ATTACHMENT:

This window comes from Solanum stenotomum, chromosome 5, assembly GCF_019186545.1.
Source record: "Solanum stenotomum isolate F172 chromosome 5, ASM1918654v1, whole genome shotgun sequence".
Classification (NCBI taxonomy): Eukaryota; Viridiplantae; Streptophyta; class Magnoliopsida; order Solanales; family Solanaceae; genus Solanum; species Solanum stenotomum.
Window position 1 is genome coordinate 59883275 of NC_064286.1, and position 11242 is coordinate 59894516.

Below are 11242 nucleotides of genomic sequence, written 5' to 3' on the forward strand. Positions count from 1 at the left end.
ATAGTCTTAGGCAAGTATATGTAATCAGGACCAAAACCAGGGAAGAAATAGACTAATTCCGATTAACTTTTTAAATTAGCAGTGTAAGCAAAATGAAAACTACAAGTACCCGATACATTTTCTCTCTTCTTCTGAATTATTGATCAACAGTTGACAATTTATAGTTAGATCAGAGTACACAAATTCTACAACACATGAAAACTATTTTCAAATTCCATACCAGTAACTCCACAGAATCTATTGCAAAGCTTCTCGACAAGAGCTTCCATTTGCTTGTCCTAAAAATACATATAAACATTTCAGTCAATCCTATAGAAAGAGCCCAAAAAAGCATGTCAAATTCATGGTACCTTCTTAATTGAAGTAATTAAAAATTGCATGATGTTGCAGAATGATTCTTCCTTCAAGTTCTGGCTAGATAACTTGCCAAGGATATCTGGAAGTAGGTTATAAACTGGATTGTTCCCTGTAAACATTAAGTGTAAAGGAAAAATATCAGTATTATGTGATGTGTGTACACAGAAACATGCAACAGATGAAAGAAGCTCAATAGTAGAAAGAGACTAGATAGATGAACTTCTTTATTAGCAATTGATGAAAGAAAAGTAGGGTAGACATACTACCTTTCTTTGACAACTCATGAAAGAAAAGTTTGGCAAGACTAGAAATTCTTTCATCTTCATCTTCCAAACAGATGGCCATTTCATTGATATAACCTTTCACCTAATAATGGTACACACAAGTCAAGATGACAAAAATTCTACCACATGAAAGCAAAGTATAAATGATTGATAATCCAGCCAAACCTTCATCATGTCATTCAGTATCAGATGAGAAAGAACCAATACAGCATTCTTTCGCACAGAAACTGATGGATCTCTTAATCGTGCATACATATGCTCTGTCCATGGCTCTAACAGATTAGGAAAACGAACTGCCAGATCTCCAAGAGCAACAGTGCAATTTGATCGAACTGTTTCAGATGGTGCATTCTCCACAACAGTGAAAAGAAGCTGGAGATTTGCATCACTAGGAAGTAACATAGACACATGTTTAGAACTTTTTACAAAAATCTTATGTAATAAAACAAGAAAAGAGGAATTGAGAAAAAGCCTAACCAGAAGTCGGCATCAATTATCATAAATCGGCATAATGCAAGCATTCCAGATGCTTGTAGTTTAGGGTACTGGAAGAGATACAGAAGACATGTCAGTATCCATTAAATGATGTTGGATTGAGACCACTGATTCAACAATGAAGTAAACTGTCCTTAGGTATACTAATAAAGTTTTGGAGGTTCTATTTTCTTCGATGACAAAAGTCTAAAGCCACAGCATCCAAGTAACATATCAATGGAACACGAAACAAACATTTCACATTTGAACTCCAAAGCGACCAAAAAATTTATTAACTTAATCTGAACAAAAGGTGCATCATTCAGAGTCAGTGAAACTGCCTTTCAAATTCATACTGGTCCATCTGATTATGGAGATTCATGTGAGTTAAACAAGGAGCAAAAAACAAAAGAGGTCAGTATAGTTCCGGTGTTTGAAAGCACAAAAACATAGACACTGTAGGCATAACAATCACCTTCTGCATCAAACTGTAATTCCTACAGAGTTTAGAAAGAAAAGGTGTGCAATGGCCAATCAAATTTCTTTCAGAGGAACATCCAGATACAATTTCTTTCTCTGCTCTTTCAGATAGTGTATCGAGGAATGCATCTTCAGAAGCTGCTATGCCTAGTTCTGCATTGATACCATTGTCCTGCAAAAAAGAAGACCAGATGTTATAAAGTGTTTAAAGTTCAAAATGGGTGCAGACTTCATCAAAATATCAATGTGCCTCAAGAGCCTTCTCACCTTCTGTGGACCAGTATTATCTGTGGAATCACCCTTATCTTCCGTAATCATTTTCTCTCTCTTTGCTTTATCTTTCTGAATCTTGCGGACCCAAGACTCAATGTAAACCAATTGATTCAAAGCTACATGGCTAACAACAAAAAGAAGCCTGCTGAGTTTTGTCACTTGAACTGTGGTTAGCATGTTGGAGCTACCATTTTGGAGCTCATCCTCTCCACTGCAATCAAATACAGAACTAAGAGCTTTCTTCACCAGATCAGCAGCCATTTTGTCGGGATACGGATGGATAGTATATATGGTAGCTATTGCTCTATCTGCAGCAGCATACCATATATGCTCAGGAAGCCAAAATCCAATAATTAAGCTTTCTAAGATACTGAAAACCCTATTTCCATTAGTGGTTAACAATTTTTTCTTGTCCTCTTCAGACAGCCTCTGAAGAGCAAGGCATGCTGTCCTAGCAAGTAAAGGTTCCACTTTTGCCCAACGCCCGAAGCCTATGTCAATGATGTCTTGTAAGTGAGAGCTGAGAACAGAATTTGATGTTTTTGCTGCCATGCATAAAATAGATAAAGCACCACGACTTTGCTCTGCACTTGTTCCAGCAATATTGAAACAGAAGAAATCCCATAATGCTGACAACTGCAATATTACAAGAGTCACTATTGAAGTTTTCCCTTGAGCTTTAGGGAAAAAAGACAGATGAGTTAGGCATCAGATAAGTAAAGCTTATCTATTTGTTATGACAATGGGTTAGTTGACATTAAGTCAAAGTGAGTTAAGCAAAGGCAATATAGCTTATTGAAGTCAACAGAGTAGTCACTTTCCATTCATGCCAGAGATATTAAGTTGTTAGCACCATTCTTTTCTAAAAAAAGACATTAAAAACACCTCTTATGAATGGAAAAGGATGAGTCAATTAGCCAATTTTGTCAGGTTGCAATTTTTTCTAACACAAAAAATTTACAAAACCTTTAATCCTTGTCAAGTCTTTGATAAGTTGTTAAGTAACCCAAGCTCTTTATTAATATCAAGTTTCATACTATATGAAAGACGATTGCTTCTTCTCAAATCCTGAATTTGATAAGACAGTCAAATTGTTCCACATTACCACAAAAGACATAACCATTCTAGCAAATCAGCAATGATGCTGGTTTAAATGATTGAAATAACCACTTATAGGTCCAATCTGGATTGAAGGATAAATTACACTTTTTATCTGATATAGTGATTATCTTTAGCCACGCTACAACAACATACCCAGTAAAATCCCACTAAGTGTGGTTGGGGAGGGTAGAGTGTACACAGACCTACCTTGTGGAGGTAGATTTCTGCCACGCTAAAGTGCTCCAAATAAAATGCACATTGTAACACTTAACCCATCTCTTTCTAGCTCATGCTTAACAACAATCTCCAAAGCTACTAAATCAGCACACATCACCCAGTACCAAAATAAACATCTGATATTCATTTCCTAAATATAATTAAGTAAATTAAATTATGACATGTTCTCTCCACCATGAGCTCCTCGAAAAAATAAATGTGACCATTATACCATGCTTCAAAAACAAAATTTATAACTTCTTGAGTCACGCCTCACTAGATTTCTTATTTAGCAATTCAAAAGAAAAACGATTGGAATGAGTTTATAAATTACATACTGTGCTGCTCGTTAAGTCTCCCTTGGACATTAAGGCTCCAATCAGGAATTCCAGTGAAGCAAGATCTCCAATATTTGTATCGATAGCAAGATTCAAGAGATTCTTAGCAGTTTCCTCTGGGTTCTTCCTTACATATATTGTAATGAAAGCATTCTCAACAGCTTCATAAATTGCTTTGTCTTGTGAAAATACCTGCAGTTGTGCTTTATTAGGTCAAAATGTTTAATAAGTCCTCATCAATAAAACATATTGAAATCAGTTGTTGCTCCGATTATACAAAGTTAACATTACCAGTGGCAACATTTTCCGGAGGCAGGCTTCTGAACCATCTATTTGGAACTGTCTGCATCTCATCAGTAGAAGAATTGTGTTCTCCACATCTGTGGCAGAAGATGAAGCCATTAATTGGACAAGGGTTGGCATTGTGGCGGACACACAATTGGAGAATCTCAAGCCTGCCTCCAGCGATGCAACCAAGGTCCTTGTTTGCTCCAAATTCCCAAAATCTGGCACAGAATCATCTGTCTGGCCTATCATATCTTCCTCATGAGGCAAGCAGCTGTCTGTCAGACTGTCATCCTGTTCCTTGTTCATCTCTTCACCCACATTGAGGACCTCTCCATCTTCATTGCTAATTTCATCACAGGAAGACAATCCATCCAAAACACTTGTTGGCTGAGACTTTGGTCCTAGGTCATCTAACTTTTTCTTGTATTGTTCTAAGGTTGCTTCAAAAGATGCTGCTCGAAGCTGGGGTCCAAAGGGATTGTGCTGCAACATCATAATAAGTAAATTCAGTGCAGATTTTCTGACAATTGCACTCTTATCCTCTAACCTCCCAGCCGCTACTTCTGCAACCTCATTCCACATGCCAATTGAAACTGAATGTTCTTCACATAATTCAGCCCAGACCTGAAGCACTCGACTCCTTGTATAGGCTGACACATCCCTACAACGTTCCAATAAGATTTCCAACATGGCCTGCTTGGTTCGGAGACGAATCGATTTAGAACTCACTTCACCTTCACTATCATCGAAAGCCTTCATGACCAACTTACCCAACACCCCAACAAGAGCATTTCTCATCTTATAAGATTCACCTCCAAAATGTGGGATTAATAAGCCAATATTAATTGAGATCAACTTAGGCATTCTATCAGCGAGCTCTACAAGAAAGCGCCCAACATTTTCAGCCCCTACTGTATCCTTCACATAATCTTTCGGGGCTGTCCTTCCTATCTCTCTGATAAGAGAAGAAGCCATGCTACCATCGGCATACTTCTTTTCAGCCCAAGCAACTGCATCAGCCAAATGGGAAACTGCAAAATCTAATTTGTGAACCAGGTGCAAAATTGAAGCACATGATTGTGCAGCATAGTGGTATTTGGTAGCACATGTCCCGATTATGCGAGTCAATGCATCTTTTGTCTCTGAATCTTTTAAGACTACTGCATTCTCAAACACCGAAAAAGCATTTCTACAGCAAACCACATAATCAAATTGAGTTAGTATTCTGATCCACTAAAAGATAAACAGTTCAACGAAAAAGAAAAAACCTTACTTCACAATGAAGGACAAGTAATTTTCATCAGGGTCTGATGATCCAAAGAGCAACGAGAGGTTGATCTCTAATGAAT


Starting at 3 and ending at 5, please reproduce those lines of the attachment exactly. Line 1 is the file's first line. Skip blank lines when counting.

Classification (NCBI taxonomy): Eukaryota; Viridiplantae; Streptophyta; class Magnoliopsida; order Solanales; family Solanaceae; genus Solanum; species Solanum stenotomum.
Window position 1 is genome coordinate 59883275 of NC_064286.1, and position 11242 is coordinate 59894516.

Below are 11242 nucleotides of genomic sequence, written 5' to 3' on the forward strand. Positions count from 1 at the left end.